After removal of the first masking layer 103a, 103c a further negative acting electron sensitive resist such as polystyrene is deposited in known manner on the nitride layer 102 (see FIG. 21). The part 105a of the negative resist layer 105 is then directly exposed to a patterned electron beam from the same photocathode mask 125, registration of this mask being carried out in the usual manner.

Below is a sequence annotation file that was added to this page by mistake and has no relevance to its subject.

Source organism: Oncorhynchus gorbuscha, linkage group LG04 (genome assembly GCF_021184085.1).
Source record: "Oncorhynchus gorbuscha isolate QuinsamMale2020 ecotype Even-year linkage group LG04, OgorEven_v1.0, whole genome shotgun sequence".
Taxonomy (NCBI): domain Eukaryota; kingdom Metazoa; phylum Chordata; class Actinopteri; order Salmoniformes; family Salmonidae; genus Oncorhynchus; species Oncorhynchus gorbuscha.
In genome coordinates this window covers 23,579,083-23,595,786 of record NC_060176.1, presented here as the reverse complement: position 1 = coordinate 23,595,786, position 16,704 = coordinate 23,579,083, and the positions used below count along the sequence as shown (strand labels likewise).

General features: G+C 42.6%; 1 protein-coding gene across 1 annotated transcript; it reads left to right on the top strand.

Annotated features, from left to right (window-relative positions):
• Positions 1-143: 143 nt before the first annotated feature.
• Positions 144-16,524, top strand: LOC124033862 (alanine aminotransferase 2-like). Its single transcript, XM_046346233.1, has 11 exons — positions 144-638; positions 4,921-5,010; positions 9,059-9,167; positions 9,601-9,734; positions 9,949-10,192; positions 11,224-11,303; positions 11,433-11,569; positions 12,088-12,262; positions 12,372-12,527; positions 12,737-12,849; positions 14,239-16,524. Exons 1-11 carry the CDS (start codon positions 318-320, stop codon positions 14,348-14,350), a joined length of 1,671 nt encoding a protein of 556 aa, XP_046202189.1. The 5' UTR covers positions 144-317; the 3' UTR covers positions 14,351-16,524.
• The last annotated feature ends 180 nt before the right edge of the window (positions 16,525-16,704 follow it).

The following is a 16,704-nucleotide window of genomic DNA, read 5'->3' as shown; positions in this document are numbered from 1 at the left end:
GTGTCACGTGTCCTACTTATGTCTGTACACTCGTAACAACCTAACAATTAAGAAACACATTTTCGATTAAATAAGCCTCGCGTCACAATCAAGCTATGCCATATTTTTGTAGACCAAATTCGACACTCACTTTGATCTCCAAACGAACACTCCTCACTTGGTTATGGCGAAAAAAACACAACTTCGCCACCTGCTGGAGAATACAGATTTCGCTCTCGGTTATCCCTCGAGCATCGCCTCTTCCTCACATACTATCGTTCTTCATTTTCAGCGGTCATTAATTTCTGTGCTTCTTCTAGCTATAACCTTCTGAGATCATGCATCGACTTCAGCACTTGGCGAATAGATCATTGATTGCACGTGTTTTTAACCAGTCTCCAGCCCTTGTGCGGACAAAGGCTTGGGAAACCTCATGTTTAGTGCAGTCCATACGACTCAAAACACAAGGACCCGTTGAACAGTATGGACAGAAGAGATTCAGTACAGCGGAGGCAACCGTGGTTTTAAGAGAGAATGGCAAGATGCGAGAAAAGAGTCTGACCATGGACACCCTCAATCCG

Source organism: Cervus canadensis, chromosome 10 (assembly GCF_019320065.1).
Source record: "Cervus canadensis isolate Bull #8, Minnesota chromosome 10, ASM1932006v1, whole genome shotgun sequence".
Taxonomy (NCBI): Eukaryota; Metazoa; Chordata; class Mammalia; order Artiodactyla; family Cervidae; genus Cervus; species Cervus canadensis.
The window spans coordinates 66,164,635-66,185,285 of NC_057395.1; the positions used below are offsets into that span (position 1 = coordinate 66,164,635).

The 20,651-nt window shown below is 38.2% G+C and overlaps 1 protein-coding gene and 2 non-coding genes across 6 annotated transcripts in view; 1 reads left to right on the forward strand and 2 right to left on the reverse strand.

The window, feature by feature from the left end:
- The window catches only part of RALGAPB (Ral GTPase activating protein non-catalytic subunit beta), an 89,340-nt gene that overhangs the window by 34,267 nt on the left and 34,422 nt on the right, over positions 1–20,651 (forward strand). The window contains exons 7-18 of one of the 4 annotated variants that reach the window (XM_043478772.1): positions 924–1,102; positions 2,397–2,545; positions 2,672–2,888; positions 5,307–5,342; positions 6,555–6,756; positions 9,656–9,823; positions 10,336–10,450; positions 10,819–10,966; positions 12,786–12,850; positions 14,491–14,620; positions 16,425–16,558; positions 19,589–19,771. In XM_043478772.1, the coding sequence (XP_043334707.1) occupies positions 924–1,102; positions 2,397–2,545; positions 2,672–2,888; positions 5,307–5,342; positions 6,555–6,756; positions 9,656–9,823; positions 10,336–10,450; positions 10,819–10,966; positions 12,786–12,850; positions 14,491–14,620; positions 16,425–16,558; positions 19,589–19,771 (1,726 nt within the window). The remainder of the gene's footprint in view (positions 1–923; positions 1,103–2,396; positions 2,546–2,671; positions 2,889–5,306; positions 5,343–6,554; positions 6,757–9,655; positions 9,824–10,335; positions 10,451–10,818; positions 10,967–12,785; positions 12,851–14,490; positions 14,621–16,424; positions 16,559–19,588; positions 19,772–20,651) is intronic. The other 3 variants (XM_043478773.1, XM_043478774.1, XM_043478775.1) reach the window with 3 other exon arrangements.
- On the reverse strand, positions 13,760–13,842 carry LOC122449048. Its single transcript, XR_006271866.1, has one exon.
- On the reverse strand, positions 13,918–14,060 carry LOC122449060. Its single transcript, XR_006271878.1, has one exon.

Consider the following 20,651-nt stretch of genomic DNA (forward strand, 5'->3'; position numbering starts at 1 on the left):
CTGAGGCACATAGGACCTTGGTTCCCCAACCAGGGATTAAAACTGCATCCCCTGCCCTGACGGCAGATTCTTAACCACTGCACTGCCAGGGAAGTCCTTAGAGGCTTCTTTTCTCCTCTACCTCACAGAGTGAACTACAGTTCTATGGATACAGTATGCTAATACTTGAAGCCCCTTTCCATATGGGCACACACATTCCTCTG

By under-exposing the resist layer 105 experiences the minimum exposure due to scattered electron radiation so that by over-developing only a portion 105a remains which corresponds substantially exactly with the transparent area of mask 125. The remaining portion 105a of the positive resist layer forms a second masking layer which is smaller than the first masking layer 103a, 103c. Careful control of the resist processing thus enables the relative dimensions of the tow masking layers to be varied as desired. The second masking layer 105a is used to mask the underlying insulating layers 101, 102 during a conventional etching treatment to remove the exposed parts of these layers. The remaining part of the silicon nitride layer 102 is then used as an oxidation mask then the exposed parts of the silicon body are oxidized to form an oxide layer pattern 106 which is inset, at least over part of its thickness, in the silicon body 100 and which is aligned above the channel stopper 104 (see FIG. 22). During the oxidation step the channel stopper 104 tends to diffuse sidewards, but because it can be arranged for the oxidation mask 102 to be smaller than the channel stopper implant mask 103a, 103c as explained above the channel stopper, in its final form, can be spaced apart from the active parts of the IGFET.